By the expression “cooperating abutment surfaces” is meant surfaces of tongue and groove which in the joined state of the floorboards either engage each other directly in the vertical direction or at least are in such immediate vicinity of each other in the vertical direction that they can be made to contact each other to prevent the boards from being relatively offset in the vertical direction. Thus, within the scope of the invention there can especially be horizontal surfaces of both the tongue and the groove which do not form any “cooperating abutment surface”, but which can have some other specific function.
In a conventional tongue-and-groove joint, both upper and lower abutment surfaces are, as a rule, located in the inner part of the groove. With planar abutment surfaces in the inner part of the groove, it is not possible to achieve a good fit as well as optimal inwards angling. If tongue and groove are equilaterally designed on the upper and lower side, the floorboards are just as easy to angle upwards as downwards/backwards.
A locking system according to the invention, however, can exhibit, both during the final inwards angling and in the joined state, a space in the groove under the tongue. Thanks to this space, the tongue can unimpededly be angled into the groove when two boards are joined by being angled together. Moreover, the locking system can be so designed that the angling together can take place while the boards are held in mutual contact at the upper corner portions of the adjacent joint edges. Despite the provision of this space in the groove under the tongue, it is according to the invention possible to achieve an exact vertical fit between tongue and groove in the joined state thanks to the fact that the lower abutment surfaces are, at least in large part, horizontally displaced outside the upper abutment surfaces.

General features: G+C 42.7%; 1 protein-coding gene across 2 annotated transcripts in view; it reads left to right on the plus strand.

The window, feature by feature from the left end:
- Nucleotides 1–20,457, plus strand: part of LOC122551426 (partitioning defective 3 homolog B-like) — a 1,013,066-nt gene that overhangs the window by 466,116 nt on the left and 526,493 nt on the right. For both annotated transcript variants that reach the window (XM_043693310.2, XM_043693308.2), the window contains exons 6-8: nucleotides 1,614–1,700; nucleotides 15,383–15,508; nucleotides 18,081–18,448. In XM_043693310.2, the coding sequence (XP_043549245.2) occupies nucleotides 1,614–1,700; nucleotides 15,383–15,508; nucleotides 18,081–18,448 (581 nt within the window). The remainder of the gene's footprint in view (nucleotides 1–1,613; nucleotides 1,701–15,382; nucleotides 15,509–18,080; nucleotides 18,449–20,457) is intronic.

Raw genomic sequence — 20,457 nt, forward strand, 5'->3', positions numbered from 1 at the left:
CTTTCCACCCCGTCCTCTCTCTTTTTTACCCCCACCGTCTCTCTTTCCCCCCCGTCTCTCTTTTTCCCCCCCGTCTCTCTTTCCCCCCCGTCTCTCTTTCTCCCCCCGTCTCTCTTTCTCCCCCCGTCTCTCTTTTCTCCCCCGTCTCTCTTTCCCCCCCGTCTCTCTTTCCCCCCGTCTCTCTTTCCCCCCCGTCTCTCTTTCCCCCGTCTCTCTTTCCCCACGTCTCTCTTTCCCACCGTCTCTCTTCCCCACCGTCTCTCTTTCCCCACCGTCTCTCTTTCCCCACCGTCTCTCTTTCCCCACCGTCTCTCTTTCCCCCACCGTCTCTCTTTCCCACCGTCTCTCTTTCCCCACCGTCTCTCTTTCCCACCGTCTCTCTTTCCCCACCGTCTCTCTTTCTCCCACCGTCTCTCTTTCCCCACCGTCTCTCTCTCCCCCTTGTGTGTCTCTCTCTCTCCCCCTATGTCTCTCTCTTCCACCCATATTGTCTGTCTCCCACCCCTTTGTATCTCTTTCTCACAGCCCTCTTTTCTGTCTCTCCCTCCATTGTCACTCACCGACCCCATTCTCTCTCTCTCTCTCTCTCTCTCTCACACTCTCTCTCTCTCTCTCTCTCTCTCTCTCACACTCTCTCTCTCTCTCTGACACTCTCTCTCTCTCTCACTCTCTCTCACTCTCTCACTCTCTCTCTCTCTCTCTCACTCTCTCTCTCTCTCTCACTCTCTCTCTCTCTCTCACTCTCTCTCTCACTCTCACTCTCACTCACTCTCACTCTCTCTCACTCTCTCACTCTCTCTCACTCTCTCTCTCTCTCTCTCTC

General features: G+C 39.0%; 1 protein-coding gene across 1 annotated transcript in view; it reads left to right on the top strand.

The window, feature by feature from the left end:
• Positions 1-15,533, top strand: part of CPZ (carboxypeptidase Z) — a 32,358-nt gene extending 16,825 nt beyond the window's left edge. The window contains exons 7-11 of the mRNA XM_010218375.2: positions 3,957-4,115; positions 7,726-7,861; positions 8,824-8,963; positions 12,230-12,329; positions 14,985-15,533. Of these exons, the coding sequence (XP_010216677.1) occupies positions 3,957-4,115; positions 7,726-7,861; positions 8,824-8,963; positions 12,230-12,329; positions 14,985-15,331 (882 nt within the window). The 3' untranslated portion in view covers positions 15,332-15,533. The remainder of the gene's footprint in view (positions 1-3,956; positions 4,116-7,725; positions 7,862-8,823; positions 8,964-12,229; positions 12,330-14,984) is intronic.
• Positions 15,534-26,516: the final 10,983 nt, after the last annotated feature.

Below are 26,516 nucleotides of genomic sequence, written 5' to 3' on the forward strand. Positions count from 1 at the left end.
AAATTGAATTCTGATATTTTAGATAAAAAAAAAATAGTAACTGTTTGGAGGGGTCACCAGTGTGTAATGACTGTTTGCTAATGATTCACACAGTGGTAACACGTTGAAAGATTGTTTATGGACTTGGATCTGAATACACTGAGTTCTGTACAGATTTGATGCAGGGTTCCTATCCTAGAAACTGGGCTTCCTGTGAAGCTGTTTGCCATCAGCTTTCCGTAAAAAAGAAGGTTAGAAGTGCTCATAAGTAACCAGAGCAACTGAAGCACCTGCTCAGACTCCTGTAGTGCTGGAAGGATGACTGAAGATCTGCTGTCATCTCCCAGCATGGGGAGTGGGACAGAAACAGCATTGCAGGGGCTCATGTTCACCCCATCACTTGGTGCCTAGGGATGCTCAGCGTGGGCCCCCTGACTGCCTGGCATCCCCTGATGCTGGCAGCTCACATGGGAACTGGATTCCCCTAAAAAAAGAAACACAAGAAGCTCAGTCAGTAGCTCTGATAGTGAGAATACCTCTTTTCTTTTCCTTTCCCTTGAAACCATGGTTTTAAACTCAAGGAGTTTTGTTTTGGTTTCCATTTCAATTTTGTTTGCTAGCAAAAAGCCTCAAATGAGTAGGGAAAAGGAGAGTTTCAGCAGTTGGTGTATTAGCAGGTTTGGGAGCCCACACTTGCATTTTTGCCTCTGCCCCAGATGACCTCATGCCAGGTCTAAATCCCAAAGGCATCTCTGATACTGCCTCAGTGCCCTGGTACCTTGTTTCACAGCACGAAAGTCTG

The present invention solves, at the same time, the problem of undesirable backwards angling of the boards thanks to the lower abutment surfaces being displaced relative to the upper abutment surfaces in the direction of the locking element. In the known locking systems, it is only the rigidity of the projecting portion that limits the backwards angling. In the invention, however, said displacement accomplishes an angular limitation of the movement of the tongue that effectively counteracts any angling of the tongue past its intended position in the groove, i.e. that counteracts backwards angling of the boards.
The invention also presents the advantage that manufacture can be carried out with working tools which operate only in the plane of the floorboards, thanks to the fact that no curved surfaces are necessary in the tongue and-groove joint. The tolerances of the vertical fit can thus be made considerably better. The space in the groove under the tongue thus solves not only a problem relating to inwards angling, but also solves the problem of achieving an exact vertical fit between the boards. Thus the space has a function both during the inwards angling and in the joined state.
Moreover the use of essentially plane-parallel abutment surfaces in the tongue-and-groove joint means avoiding the above-mentioned problems with vertical displacement and/or play caused by any horizontal tension load on the joint. Completely planar, horizontal surfaces are ideal, but there should be a possibility of implementing the invention with surfaces that marginally deviate from this ideal design.